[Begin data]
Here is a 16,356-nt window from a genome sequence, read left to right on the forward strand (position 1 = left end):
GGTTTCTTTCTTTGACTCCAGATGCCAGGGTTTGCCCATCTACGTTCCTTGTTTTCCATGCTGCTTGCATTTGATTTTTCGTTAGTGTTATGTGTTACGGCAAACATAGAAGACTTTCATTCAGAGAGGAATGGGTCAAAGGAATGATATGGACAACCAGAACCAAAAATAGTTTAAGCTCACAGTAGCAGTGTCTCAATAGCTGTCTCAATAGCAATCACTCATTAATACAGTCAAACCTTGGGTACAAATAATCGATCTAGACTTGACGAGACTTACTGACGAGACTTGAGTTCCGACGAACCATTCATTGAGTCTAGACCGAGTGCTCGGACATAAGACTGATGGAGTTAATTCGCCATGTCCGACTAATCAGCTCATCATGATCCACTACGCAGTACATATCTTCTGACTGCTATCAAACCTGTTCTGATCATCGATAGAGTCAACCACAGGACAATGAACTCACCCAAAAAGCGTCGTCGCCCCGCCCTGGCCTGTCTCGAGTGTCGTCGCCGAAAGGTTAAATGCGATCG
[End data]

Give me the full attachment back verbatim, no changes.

Here is a 16,356-nt window from a genome sequence, read left to right on the forward strand (position 1 = left end):
GGTTTCTTTCTTTGACTCCAGATGCCAGGGTTTGCCCATCTACGTTCCTTGTTTTCCATGCTGCTTGCATTTGATTTTTCGTTAGTGTTATGTGTTACGGCAAACATAGAAGACTTTCATTCAGAGAGGAATGGGTCAAAGGAATGATATGGACAACCAGAACCAAAAATAGTTTAAGCTCACAGTAGCAGTGTCTCAATAGCTGTCTCAATAGCAATCACTCATTAATACAGTCAAACCTTGGGTACAAATAATCGATCTAGACTTGACGAGACTTACTGACGAGACTTGAGTTCCGACGAACCATTCATTGAGTCTAGACCGAGTGCTCGGACATAAGACTGATGGAGTTAATTCGCCATGTCCGACTAATCAGCTCATCATGATCCACTACGCAGTACATATCTTCTGACTGCTATCAAACCTGTTCTGATCATCGATAGAGTCAACCACAGGACAATGAACTCACCCAAAAAGCGTCGTCGCCCCGCCCTGGCCTGTCTCGAGTGTCGTCGCCGAAAGGTTAAATGCGATCG